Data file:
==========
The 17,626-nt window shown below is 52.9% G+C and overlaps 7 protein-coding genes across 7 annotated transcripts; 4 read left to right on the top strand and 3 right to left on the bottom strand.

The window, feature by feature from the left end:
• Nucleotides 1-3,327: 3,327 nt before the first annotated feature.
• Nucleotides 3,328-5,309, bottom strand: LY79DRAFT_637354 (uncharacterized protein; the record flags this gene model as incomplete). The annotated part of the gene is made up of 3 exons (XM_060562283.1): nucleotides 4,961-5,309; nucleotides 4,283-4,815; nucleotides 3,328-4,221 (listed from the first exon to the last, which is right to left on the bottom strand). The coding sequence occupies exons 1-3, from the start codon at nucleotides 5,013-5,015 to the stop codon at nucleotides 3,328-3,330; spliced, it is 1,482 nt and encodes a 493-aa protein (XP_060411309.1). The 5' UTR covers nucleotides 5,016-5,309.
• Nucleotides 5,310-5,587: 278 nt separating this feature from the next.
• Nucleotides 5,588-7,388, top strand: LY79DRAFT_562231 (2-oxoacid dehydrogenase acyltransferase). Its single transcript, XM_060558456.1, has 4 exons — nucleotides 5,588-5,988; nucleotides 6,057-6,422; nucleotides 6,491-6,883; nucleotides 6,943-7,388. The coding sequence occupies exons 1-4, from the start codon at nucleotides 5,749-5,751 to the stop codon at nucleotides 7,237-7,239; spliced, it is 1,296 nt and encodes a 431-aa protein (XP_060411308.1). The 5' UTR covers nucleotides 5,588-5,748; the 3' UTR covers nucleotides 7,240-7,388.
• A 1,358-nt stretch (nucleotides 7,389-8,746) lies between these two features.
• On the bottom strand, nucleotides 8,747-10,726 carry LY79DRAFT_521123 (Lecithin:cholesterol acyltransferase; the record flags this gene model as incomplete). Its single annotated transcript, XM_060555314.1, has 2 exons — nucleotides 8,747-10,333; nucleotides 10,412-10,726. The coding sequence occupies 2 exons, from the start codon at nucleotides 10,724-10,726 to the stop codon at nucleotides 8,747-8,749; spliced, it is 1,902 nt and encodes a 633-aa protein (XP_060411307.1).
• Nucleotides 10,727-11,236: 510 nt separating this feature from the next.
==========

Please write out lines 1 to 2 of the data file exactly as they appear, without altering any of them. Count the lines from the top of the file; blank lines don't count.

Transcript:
The 17,626-nt window shown below is 52.9% G+C and overlaps 7 protein-coding genes across 7 annotated transcripts; 4 read left to right on the top strand and 3 right to left on the bottom strand.

The window, feature by feature from the left end: